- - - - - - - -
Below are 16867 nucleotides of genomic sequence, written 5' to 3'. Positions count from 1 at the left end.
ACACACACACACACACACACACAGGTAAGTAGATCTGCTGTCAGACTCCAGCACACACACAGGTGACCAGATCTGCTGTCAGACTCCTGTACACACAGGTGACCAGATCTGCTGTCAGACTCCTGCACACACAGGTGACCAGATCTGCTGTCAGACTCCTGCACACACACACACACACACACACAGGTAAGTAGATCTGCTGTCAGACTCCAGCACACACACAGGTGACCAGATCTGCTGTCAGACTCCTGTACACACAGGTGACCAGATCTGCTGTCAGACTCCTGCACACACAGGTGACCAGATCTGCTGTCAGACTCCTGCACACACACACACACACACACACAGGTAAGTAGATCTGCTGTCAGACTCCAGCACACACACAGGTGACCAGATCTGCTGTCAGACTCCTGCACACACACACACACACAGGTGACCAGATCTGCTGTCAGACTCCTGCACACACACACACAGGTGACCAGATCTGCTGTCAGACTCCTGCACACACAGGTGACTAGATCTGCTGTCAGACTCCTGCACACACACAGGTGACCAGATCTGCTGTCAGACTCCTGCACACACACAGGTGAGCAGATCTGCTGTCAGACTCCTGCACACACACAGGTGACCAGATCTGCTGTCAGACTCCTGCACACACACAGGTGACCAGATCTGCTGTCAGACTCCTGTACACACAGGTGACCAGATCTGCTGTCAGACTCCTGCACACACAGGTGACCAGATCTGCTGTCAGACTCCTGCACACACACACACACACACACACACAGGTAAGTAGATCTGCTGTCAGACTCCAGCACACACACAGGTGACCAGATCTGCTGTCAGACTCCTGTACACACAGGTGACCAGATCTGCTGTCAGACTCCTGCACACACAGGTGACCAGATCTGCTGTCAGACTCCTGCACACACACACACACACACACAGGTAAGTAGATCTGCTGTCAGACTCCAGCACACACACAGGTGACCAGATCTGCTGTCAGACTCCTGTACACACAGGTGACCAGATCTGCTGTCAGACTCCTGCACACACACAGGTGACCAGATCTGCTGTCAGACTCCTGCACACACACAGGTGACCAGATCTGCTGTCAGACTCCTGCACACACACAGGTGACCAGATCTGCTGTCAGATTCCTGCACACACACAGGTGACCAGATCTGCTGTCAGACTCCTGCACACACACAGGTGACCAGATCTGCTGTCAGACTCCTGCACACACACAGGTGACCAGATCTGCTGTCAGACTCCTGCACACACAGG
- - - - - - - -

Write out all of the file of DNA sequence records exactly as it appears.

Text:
Below are 16867 nucleotides of genomic sequence, written 5' to 3'. Positions count from 1 at the left end.
ACACACACACACACACACACACAGGTAAGTAGATCTGCTGTCAGACTCCAGCACACACACAGGTGACCAGATCTGCTGTCAGACTCCTGTACACACAGGTGACCAGATCTGCTGTCAGACTCCTGCACACACAGGTGACCAGATCTGCTGTCAGACTCCTGCACACACACACACACACACACACAGGTAAGTAGATCTGCTGTCAGACTCCAGCACACACACAGGTGACCAGATCTGCTGTCAGACTCCTGTACACACAGGTGACCAGATCTGCTGTCAGACTCCTGCACACACAGGTGACCAGATCTGCTGTCAGACTCCTGCACACACACACACACACACACACAGGTAAGTAGATCTGCTGTCAGACTCCAGCACACACACAGGTGACCAGATCTGCTGTCAGACTCCTGCACACACACACACACACAGGTGACCAGATCTGCTGTCAGACTCCTGCACACACACACACAGGTGACCAGATCTGCTGTCAGACTCCTGCACACACAGGTGACTAGATCTGCTGTCAGACTCCTGCACACACACAGGTGACCAGATCTGCTGTCAGACTCCTGCACACACACAGGTGAGCAGATCTGCTGTCAGACTCCTGCACACACACAGGTGACCAGATCTGCTGTCAGACTCCTGCACACACACAGGTGACCAGATCTGCTGTCAGACTCCTGTACACACAGGTGACCAGATCTGCTGTCAGACTCCTGCACACACAGGTGACCAGATCTGCTGTCAGACTCCTGCACACACACACACACACACACACACAGGTAAGTAGATCTGCTGTCAGACTCCAGCACACACACAGGTGACCAGATCTGCTGTCAGACTCCTGTACACACAGGTGACCAGATCTGCTGTCAGACTCCTGCACACACAGGTGACCAGATCTGCTGTCAGACTCCTGCACACACACACACACACACACAGGTAAGTAGATCTGCTGTCAGACTCCAGCACACACACAGGTGACCAGATCTGCTGTCAGACTCCTGTACACACAGGTGACCAGATCTGCTGTCAGACTCCTGCACACACACAGGTGACCAGATCTGCTGTCAGACTCCTGCACACACACAGGTGACCAGATCTGCTGTCAGACTCCTGCACACACACAGGTGACCAGATCTGCTGTCAGATTCCTGCACACACACAGGTGACCAGATCTGCTGTCAGACTCCTGCACACACACAGGTGACCAGATCTGCTGTCAGACTCCTGCACACACACAGGTGACCAGATCTGCTGTCAGACTCCTGCACACACAGG